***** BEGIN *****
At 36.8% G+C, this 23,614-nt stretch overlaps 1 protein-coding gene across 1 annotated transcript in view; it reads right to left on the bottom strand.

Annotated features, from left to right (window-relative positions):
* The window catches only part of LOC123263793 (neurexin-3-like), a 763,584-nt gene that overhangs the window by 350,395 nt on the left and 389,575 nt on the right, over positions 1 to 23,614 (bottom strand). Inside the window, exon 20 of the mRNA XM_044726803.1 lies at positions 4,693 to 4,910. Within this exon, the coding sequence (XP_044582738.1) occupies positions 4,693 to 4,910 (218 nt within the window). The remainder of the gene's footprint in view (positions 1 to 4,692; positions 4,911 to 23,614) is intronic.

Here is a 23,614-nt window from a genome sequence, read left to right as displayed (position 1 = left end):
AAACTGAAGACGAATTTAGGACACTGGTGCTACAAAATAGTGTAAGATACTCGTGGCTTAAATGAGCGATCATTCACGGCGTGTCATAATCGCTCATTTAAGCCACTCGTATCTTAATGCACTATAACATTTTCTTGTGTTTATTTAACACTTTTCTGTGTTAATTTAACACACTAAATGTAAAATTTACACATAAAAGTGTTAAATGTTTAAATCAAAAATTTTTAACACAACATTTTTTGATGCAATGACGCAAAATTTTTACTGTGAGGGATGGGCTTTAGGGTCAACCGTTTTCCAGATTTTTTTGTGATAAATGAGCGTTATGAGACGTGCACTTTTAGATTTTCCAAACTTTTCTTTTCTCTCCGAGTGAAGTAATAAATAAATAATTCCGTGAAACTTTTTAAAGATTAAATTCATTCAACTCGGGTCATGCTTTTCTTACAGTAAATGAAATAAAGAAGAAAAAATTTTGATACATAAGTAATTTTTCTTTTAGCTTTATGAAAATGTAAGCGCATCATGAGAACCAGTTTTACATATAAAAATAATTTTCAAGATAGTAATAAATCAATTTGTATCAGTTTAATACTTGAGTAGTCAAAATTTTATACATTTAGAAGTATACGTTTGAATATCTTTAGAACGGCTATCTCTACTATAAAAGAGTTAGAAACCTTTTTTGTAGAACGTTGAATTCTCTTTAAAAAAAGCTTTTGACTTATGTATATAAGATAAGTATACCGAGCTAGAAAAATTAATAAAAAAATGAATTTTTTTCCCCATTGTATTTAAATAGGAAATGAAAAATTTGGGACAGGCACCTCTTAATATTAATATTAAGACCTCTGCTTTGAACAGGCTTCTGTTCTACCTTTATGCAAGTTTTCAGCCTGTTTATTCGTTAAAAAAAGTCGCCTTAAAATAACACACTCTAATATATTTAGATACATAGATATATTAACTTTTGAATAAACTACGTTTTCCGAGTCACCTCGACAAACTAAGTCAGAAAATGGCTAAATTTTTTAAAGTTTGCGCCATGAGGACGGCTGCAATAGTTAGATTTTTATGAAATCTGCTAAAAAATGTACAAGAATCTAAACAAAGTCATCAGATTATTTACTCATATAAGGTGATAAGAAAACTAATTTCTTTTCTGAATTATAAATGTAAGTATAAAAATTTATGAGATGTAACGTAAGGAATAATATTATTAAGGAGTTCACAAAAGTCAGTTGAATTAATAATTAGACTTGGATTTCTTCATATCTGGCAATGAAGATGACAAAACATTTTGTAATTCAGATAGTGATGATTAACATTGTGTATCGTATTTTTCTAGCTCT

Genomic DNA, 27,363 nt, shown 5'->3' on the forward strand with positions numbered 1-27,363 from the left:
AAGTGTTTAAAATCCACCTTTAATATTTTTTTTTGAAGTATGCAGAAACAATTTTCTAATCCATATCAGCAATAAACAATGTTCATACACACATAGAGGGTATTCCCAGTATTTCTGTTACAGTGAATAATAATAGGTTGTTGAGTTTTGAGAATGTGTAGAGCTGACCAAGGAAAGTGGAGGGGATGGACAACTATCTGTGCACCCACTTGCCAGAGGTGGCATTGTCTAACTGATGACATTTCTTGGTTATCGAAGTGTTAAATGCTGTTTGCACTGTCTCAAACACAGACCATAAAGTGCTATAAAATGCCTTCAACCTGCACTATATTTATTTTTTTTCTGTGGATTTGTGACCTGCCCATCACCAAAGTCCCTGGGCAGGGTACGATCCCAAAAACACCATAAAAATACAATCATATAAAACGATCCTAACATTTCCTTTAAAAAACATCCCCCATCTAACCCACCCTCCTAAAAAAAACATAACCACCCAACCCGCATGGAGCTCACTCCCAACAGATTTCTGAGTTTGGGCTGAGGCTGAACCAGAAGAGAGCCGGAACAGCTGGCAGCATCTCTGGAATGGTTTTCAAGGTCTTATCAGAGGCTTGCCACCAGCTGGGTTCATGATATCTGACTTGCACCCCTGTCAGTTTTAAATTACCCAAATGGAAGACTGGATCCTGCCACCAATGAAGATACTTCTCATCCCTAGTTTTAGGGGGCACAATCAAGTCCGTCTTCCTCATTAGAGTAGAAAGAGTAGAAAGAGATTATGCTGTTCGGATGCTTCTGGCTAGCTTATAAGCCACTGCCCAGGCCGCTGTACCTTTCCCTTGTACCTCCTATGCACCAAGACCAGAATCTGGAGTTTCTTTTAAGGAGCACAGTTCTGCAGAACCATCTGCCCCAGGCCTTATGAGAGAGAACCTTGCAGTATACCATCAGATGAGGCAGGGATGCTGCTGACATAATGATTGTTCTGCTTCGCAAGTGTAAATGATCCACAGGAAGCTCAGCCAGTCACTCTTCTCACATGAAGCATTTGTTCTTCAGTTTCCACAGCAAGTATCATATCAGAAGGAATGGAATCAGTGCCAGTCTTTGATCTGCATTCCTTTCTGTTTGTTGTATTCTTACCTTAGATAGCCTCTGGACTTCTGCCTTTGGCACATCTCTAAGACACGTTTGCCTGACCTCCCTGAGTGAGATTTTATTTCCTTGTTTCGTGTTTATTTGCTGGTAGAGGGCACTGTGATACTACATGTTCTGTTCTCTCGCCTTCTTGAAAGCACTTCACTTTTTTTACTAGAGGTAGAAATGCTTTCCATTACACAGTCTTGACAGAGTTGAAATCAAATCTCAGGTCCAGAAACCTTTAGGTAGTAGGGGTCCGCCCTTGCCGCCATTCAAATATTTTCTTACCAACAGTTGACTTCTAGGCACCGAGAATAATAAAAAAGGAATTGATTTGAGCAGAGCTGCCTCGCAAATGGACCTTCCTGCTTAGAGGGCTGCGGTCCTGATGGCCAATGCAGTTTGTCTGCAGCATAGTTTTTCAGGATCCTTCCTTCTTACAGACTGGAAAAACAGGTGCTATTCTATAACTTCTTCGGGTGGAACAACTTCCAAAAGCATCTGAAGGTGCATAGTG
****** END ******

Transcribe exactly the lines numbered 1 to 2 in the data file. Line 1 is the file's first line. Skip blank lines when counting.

At 36.8% G+C, this 23,614-nt stretch overlaps 1 protein-coding gene across 1 annotated transcript in view; it reads right to left on the bottom strand.

Annotated features, from left to right (window-relative positions):